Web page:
Hudinilson Jr. began to enjoy international attention only after his passing. The re-evaluation of his work has only recently begun and is still to be explored, especially for its subversive potential: the investigation of masculinity and its new postures in the queer and cultural studies arenas.
From the early 1980s until his death, Hudinilson Jr. used notebooks to grab the visual environment that intrigued him and from which he was informed daily. He didn’t take photos, he collected fragments. By cutting and pasting images from magazines, newspapers and ephemera, cropping pictures from art history books and combining them with personal and friend photographic reproductions, Hudinilson Jr. impressed on paper the drives and visual thoughts of an entire life. His environments were made of bodies, male bodies full of erotic tension and identity research, such as to problematize not only the forms of heteropatriarchal desire but also those of queer representation.
Let’s conclude by introducing a final vertigo. Or at least enter an expanded constellation of images. Thinking about artistic scrapbooks and the influence of Jean Genet on the culture of the second half of the 20th century, Tatsumi Hijikata’s Butoh performance art genre and his 1960s and ’70s Butoh-fu scrapbooks sprang to mind. Later, I discovered that these same scrapbooks were the inspiration for Richard Hawkins’ Ankoku series. In 2012, talking about his work in the Whitney Biennial, Hawkins claimed: “I also found it interesting that Hijikata hardly ever used Japanese artists or figures in his scrapbooks. Rather, he was always exoticizing French and American culture. It’s Orientalism in reverse. Maybe through all this I’ll finally figure out why my objects of desire hardly ever come from my own damn culture.”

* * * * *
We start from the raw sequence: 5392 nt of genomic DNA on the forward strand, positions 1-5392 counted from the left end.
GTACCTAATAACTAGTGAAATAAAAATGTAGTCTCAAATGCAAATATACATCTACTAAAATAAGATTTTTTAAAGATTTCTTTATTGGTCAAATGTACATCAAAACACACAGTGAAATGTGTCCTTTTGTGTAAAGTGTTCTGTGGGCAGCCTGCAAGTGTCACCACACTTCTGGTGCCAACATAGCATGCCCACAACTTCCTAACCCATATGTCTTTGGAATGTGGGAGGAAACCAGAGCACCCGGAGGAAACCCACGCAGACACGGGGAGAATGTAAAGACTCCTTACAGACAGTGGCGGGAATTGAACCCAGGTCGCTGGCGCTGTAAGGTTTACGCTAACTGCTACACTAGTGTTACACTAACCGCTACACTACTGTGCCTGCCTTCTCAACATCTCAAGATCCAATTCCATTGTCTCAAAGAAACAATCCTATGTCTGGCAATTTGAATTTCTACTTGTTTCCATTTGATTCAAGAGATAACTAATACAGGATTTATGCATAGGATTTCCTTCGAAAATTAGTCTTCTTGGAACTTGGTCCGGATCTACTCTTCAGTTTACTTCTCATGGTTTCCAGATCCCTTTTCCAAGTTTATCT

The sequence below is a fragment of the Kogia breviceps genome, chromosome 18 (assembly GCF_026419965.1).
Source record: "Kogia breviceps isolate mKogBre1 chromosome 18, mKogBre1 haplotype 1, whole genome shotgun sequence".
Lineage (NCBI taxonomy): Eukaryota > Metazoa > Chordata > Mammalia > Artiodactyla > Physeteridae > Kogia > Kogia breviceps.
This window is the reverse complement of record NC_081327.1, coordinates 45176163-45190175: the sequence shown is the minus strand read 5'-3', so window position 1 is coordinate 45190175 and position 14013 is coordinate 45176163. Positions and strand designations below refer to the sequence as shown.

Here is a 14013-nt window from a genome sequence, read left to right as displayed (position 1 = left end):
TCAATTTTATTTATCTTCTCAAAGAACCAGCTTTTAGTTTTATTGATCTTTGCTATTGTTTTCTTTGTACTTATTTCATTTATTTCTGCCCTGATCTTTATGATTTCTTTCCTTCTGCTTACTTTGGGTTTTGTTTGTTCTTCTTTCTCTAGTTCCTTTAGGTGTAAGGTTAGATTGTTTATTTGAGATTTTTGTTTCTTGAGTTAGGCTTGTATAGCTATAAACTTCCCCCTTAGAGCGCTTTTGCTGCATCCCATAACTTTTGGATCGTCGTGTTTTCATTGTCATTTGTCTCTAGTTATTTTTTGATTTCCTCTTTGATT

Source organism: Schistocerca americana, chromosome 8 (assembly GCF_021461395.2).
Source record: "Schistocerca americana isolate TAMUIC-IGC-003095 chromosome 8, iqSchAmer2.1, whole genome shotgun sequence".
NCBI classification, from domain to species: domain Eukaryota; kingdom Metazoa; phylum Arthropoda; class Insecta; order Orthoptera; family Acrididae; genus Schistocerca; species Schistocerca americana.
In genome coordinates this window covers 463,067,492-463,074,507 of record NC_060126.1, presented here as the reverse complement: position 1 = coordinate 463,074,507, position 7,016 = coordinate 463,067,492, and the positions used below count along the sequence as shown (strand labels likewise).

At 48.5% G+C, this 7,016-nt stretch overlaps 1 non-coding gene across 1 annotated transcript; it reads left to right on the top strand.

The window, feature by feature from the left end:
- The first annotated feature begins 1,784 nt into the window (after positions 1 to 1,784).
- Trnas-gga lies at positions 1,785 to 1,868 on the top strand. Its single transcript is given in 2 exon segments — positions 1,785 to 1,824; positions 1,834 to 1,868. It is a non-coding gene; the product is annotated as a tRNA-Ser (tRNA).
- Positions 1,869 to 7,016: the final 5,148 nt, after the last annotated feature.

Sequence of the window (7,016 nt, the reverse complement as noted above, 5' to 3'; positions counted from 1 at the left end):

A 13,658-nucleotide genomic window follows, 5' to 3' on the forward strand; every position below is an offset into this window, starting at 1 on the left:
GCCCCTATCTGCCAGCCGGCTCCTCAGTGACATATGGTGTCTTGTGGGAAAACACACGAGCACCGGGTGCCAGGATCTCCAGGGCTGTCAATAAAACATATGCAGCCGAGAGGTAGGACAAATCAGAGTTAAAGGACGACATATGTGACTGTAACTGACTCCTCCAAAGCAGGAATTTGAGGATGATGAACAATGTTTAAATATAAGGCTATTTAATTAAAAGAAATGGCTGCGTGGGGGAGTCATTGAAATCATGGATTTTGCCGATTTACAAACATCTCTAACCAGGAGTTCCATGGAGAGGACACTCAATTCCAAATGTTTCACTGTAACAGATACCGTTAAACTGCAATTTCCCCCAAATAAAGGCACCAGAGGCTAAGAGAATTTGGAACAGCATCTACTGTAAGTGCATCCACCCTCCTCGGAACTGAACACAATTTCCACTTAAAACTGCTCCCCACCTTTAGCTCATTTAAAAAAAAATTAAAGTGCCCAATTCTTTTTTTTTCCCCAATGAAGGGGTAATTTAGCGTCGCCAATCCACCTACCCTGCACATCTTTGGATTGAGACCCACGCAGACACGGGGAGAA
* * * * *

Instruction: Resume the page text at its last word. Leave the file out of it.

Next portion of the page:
To the triangle formed by France, America and Japan, at this point it is worth adding two new coordinates to create with Brazil and the Mediterranean cultural area a pentagon always ready to change shape. Moving forward, all that is needed is to bring Hudinilson Jr., Richard Hawkins, Jean Genet, Tatsumi Hijikata, and Narcissus together, not necessarily by placing the West at the center, but by drawing a trajectory that intercepts all points simultaneously, as in a flash.